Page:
Tag Archives: blogging

A Blog About A Blog About Suicide

I’m going to keep this short.

On the eve of the second anniversary of the meta4RN.com blog we (guest writer Stevie Jacobs and I) have finally released her powerful, gutsy post “These words have been in my head and they needed to come out (a blog post about suicide).” I thought by opening up meta4RN.com to occasional guest posts I would save myself some time and effort. Ha! Stevie’s post has had the longest, most difficult gestation of all of the posts on this blog.

Why? It’s not because of Stevie’s writing – she writes very well – It’s because of the content.

It’s because we don’t know how to talk about suicide.

mindframe I remember as a 14  year old learning about suicidal ideation via the famous Hamlet soliloquy which starts: “To be, or not to be, that is the question…” Shakespeare didn’t seem to be as afraid as getting the tone/message wrong as Stevie Jacobs and I have been.

Luckily, we don’t have to navigate this tricky territory without a map. Mindframe – Australia’s national media initiative – have some very handy tips aimed (mostly) at media. They also have info for universities, the performing arts, police and courts. It would be silly to replicate all their information here – cut out the middle-man and visit the Mindframe website:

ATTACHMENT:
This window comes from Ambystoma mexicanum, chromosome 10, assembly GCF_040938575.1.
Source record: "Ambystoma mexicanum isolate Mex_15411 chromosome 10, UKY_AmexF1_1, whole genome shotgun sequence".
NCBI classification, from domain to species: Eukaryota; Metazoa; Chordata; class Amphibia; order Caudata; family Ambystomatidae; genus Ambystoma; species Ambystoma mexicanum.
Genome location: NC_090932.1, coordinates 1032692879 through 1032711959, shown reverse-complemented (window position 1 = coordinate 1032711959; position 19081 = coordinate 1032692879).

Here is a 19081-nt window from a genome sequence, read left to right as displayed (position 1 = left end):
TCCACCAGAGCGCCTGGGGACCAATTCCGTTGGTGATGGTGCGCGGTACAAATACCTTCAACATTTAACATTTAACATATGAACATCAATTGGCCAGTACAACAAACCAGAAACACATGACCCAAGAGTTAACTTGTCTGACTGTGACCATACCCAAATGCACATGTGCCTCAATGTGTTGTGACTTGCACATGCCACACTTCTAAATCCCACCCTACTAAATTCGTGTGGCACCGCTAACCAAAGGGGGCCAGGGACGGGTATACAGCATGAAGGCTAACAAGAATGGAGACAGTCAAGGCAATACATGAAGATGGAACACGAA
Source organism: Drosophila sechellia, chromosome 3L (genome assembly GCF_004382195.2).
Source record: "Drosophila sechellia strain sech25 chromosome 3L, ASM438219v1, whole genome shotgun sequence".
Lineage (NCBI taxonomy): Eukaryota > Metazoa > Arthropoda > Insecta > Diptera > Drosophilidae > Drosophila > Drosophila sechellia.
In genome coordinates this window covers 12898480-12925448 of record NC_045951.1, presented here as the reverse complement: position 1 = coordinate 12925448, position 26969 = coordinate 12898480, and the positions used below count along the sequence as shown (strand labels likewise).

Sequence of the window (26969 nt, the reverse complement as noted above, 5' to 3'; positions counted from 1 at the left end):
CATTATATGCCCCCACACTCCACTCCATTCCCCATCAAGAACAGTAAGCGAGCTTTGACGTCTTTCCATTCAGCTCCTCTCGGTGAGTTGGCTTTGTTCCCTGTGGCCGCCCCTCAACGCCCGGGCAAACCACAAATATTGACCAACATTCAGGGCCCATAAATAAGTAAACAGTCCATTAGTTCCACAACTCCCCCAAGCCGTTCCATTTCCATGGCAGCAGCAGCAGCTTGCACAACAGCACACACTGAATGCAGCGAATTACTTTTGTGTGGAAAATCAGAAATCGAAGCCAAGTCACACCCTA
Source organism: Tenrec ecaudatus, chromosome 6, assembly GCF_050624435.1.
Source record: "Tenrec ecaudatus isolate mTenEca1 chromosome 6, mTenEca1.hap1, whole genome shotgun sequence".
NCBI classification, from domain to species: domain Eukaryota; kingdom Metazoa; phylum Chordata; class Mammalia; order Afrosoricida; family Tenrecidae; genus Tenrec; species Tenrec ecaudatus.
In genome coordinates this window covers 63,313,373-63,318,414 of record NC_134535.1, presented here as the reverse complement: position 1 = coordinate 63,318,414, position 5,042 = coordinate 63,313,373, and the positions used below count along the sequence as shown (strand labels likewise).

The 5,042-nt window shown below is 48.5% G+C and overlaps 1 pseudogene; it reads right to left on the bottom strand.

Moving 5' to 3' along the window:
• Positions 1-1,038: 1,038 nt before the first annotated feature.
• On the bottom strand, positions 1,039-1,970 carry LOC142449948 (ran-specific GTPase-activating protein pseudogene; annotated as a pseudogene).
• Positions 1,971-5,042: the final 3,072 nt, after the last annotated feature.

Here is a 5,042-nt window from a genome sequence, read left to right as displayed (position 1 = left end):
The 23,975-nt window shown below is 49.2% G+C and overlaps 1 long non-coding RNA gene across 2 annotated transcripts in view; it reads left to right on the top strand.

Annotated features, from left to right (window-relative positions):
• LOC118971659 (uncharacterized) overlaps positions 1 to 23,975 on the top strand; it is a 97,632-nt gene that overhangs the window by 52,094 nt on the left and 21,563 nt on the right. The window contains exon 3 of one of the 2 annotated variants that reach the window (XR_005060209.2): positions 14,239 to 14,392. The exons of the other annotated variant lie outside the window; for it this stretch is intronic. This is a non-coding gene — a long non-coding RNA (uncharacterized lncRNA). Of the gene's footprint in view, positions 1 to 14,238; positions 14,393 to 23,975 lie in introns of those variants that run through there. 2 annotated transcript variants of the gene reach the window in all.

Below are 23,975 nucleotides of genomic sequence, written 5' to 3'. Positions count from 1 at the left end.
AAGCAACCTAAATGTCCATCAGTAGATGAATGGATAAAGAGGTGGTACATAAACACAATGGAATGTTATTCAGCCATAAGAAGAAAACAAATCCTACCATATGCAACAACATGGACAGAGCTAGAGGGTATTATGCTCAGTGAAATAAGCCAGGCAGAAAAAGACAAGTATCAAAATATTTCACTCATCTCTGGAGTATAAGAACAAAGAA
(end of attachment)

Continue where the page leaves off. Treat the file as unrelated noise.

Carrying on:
www.mindframe-media.info

The only thing I want to make sure is included here is that we, the health professionals, remain mindful of responsible use of language in social media, including blogs (and Facebook, Twitter, Instagram etc) . Melissa Sweet of croakey (the Crikey health blog) has used the term “citizen journalist” to refer to us non-journos who are active on social media. I have shied-away from that label because I have zero knowledge/pretensions of being a journalist. However, when it comes to talking about mental health and/or suicide, I reckon that those of using social media as health professionals should take some ownership of the “citizen journalist” tag.

Health professionals are used to being informed by evidence-based guidelines, right? That’s what the Mindframe guidelines are. They are guidelines for how language should be used by journalists. Those of us who are blogging/Tweeting/Facebooking/whatever can, if we choose to be safe and ethical, abide by the same code of good practice (here).

Let’s watch our language.

Let’s edit and re-edit.

Let’s reflect and think about our impact. Let’s do that slowly.

Let’s be safe. ethical and kind.

Let’s do no harm.

Let’s follow the Mindframe guidelines when we’re blogging about mental health and/or suicide.